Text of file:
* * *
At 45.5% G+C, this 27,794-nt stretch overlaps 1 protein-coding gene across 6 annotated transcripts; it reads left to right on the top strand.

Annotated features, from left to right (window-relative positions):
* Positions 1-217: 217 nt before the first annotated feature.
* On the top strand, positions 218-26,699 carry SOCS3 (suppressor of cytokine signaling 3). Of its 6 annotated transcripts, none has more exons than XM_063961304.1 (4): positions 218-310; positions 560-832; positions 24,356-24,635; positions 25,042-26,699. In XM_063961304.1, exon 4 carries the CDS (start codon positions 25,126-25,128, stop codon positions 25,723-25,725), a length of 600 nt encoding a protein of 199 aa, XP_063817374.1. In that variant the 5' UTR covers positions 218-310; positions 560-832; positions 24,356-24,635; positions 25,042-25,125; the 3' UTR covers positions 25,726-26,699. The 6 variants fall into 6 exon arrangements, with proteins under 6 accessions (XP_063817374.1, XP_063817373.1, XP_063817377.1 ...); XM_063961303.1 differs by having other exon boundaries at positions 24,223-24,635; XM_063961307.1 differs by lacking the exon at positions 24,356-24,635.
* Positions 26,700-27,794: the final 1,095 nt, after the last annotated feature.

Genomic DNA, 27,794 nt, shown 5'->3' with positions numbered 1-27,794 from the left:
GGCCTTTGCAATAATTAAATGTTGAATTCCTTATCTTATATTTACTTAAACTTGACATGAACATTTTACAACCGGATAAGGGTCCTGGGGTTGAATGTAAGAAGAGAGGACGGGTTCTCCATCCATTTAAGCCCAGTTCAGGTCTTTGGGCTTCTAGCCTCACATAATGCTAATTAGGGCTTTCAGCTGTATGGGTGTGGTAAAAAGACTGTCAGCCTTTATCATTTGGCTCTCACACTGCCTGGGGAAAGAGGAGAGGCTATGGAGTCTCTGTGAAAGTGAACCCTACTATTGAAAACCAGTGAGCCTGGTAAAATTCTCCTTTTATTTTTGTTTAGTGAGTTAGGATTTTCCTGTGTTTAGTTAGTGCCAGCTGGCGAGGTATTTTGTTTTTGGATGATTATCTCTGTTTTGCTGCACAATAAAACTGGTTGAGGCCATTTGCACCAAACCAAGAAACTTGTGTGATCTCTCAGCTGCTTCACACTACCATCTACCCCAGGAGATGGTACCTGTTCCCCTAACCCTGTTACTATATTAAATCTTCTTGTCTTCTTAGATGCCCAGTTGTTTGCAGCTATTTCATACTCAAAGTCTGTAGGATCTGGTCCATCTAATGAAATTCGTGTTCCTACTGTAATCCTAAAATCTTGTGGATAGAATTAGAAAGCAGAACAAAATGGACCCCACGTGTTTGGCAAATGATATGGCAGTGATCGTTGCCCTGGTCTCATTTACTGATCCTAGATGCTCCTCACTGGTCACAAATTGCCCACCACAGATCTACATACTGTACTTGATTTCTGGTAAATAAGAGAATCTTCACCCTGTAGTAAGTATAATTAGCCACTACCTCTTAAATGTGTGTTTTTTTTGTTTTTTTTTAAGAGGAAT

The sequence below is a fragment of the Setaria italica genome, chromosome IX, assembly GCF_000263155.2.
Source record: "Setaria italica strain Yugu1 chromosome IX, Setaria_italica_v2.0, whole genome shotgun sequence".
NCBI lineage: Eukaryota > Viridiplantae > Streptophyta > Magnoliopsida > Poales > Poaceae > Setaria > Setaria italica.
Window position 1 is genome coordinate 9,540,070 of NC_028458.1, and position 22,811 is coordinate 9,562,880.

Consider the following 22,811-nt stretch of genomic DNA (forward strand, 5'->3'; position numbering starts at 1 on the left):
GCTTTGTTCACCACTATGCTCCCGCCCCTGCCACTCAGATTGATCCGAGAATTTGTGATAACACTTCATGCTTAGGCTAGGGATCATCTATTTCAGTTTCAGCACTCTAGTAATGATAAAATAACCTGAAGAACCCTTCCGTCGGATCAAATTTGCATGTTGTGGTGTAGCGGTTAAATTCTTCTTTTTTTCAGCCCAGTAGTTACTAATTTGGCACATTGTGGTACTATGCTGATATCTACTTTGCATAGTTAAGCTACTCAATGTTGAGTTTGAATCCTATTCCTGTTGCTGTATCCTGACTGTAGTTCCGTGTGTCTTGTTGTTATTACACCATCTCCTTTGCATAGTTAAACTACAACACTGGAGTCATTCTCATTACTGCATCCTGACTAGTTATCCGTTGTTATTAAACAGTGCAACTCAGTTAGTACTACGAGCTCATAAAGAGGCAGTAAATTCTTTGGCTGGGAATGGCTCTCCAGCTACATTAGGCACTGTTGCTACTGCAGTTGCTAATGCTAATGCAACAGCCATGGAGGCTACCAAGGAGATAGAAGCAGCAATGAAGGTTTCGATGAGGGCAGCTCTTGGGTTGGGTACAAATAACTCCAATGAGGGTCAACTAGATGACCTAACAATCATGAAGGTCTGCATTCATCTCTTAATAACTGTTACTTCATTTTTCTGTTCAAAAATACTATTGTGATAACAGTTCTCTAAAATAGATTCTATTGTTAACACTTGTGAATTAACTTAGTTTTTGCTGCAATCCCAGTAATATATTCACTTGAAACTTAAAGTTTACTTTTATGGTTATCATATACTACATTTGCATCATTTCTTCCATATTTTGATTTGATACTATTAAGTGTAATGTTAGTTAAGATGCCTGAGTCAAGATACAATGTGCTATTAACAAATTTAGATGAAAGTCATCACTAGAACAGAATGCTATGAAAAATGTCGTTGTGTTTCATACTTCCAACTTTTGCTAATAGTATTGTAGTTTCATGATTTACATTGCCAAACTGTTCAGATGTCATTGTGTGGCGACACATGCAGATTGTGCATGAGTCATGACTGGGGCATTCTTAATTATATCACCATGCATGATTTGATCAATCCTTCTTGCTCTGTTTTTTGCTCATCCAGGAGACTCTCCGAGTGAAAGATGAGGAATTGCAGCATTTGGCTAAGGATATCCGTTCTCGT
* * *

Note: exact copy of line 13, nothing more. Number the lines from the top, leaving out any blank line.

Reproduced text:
GCTTTGTTCACCACTATGCTCCCGCCCCTGCCACTCAGATTGATCCGAGAATTTGTGATAACACTTCATGCTTAGGCTAGGGATCATCTATTTCAGTTTCAGCACTCTAGTAATGATAAAATAACCTGAAGAACCCTTCCGTCGGATCAAATTTGCATGTTGTGGTGTAGCGGTTAAATTCTTCTTTTTTTCAGCCCAGTAGTTACTAATTTGGCACATTGTGGTACTATGCTGATATCTACTTTGCATAGTTAAGCTACTCAATGTTGAGTTTGAATCCTATTCCTGTTGCTGTATCCTGACTGTAGTTCCGTGTGTCTTGTTGTTATTACACCATCTCCTTTGCATAGTTAAACTACAACACTGGAGTCATTCTCATTACTGCATCCTGACTAGTTATCCGTTGTTATTAAACAGTGCAACTCAGTTAGTACTACGAGCTCATAAAGAGGCAGTAAATTCTTTGGCTGGGAATGGCTCTCCAGCTACATTAGGCACTGTTGCTACTGCAGTTGCTAATGCTAATGCAACAGCCATGGAGGCTACCAAGGAGATAGAAGCAGCAATGAAGGTTTCGATGAGGGCAGCTCTTGGGTTGGGTACAAATAACTCCAATGAGGGTCAACTAGATGACCTAACAATCATGAAGGTCTGCATTCATCTCTTAATAACTGTTACTTCATTTTTCTGTTCAAAAATACTATTGTGATAACAGTTCTCTAAAATAGATTCTATTGTTAACACTTGTGAATTAACTTAGTTTTTGCTGCAATCCCAGTAATATATTCACTTGAAACTTAAAGTTTACTTTTATGGTTATCATATACTACATTTGCATCATTTCTTCCATATTTTGATTTGATACTATTAAGTGTAATGTTAGTTAAGATGCCTGAGTCAAGATACAATGTGCTATTAACAAATTTAGATGAAAGTCATCACTAGAACAGAATGCTATGAAAAATGTCGTTGTGTTTCATACTTCCAACTTTTGCTAATAGTATTGTAGTTTCATGATTTACATTGCCAAACTGTTCAGATGTCATTGTGTGGCGACACATGCAGATTGTGCATGAGTCATGACTGGGGCATTCTTAATTATATCACCATGCATGATTTGATCAATCCTTCTTGCTCTGTTTTTTGCTCATCCAGGAGACTCTCCGAGTGAAAGATGAGGAATTGCAGCATTTGGCTAAGGATATCCGTTCTCGT